The jextaposition works beautifully, mainly because Miller skirts so closely to edge of sanity, like Frodo in The Lord of the Rings, while most everyone else succumbs to Room 10 and its objects lure. Now I remember thinking along these lines last night. Now thinking about it, I can see how the idiocy of Dr. Ruber actually does play better when looked at as someone who has succumbed to the power. Even though Room 10 and its objects don't have have as much consciousness as the One Ring, it does a good job at revealing the depths of individuals' capacity for obsession over this type of thing.

This way of using Room 10 and its objects to show the human nature of obsession reminds me somewhat of Plato's parable of the invisible ring that probably inspired Tolkien. In the parable, someone finds a ring of invisibility and uses it to sneak into a rich man's palace to steal stuff. The ring doesn't have any consciousness like Sauron's One Ring, but it does the job of corrupting the owner of it.

Room 10 and its objects do something similar, but the creative team seems to explore the topic more. Instead of corrupting everyone, it tests their character and integrity. Miller, so far, passes the test. Now whether he will continue to do so after he saves his daughter remains a whole other issue, which makes this story and Frodo succumbing to the temptation of the One Ring at the last moment all the more fascinating.

I almost want to see Ron Rifkin as Arvin Sloane show up. The Room and its objects remind me of Rimbaldi's artifacts from Alias. Unlike Alias, though, if this mini-series becomes a full fledged series, I think they'll have a harder time getting away from the original, fascinating premise.

All in all, I can't wait for the TiVo to start recording enough that I don't have to watch commercials. Until then, though, I've got tonight's episode of Daybreak to watch. But before that. . .I guess I had better write that follow e-mail that I talk about later in this entry. Darnit! I really really want to watch these shows.

If only I could really get a job as a critic or finish my novel to sell it. This inbetween job stuff has started to get annoying. . ..


Today, I've "taken it pretty easy" AKA procrastinating on the job search.

Nonetheless, something productive has came from today so far: I got a job interview schedule for next week. It happens at an insurance agency, and it's for the same kind of job that I had in Massachusetts.

Getting this call surprised me a little bit, too. Yesterday, I realized that this job search campaign, so far, has yielded less results than the one I did in the year 2000 in Boston. Didn't we start having a bad recession and job market then? Apparently one in which only lowering interest rates and creating a housing bubble alleviated.

I have the feeling, though, that the agency pretty much latched onto my headline of "4 YEARS EXPERIENCE AS AN INSURANCE AGENT" and a whole bunch of jargon I threw down into a cover letter. The cover letter rambled on a bit, too. Nonetheless, I guess I showed them that I had some idea about how to do the job. Now to handle the interview and get an idea about them.

With the compare and contrast analysis between this campaign and the 2000 job search done, however, I decided to revamp the resume. I shrunk it down to one page and put my strongest asset first, my education. Only when applying to insurance jobs does my professional history really come out stronger than my education.

Shrinking it down to one page took some work. A most of you readers should know, I'm often quite wordy. The Lextopia offers a great example of this verboseness. It also provides a great example of my writing before revising it.

I like blogging in the raw (The Struggling Young Man terms doing a writing brainstorm or rough drafting writing RAW). It doesn't necessarily provide the most readable copy, but it helps me figure out stuff. If other people enjoy it and get something out of it, great!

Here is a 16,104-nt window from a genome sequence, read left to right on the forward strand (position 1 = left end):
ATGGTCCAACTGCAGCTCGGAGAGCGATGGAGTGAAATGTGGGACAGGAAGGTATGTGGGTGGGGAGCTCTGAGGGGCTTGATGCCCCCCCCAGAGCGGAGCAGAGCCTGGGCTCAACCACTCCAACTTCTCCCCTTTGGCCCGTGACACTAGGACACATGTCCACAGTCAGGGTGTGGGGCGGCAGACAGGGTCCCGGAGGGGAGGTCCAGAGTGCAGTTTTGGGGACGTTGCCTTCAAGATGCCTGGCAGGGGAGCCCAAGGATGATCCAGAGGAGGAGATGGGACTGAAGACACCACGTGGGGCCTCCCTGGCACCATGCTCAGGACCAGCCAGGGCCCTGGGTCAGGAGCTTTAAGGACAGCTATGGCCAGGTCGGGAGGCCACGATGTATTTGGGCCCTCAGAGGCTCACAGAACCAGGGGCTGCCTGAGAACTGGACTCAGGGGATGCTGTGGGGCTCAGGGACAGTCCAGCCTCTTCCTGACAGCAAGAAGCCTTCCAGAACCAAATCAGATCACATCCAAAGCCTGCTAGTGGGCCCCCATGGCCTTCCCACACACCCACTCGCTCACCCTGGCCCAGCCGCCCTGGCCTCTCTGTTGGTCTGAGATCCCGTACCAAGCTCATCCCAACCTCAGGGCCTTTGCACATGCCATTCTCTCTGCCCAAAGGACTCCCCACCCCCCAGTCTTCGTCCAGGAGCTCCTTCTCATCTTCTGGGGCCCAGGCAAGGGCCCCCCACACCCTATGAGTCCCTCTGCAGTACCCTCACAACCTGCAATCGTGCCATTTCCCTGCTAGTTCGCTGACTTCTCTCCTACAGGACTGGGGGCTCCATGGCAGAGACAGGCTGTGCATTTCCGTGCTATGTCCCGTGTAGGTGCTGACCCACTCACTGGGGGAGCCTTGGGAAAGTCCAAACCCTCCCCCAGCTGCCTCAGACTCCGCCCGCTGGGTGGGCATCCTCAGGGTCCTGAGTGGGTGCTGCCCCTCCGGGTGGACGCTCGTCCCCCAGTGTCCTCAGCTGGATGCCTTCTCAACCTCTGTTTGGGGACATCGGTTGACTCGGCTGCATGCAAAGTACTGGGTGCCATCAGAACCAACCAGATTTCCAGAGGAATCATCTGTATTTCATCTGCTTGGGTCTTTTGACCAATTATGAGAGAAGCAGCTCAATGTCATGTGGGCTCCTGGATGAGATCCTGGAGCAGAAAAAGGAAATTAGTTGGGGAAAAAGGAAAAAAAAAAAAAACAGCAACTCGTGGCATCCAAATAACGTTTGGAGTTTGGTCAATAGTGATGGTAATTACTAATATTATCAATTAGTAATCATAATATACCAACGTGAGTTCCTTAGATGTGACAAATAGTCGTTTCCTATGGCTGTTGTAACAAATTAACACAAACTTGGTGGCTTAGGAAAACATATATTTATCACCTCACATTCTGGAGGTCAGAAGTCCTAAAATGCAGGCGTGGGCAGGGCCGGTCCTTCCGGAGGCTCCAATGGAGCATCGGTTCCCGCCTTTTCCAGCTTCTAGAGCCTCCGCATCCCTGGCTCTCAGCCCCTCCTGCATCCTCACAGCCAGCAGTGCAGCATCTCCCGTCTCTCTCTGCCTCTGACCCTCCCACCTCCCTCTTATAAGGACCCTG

Unfortunately, I have a tendency of writing resumes and cover letters raw, without much organization. Thanks The Struggling Young Man for helping me with the organization on the resume last night.

Now, though, I really need to work on writing better cover letters. I need to teach myself how to get the idea across with hammering the reader with dense information. In that way, I guess I'm somewhat of an academic. I've learned how to do it with writing insurance correspondence to customers. Now I need to do it while pitching myself.

Otherwise, I woke up fairly discouraged about the job search campaign. Even now, after making the interview appointment, I still feel down. It probably has a source in my perfectionism, trying to get the correct message across because I'm scared of ridicule. Not failure, but ridicule.

Can't say that I fear not being able to pay bills and such, but ridicule scares me so much more than failure. At least, my personal psychoanalysis of myself comes to that conclusion. With failure, after all, you can pick yourself up and try and try again until you're down for the count. I fear people having a bad opinion about me and ridiculing me based on that bad opinion.

So far today, I've:

+ Taken a walk

+ Watched some TiVo

+ Washed the dishes

+ Caught up with my e-mail, consisting of most SPAM and topical e-mails (my fault on that one)

+ And now writing on The Lextopia

I plan to write the review of The Lost Room that you've already read then move onto writing a follow up letter. Maybe I'll watch Daybreak, too.

And to add onto the procrastinating, I got a 2-person pass to see an advanced screening for Eragon tomorrow. Hopefully I'll have the time, energy and motivation to post a review for it before Friday.

Honestly, I would love to become a professional drama/literary critic. Along with writing fiction and freelancing, that's up there on a life goal.


Jeremy said...

Hey, I haven't done anything on the job front for a month and a half. It's really weird, because I've always been consumed with that kind of thing whenever I'm unemployed. I look at it as a kind of re-education... learning how to not do anything and be okay. At least, until my unemployment checks stop coming in!

The_Lex said...

Well. . .it's not liking doing any of that would necessarily help you right now. Not with the whole "oh, this is an out-of-stater applying to our post" prejudice going on.

Unfortunately, though, I don't qualify for unemployment. I never have, not working anywhere long enough or leaving with enough of a negative connotation.

Good luck on surviving doing nothing for the next couple weeks!

Anonymous said...

If you start collecting unemployment I will kick your ass. GO GET A JOB!

The_Lex said...

Nice response for someone signed in as anonymous. . .. Good way to be taken seriously. Please note my sarcasm.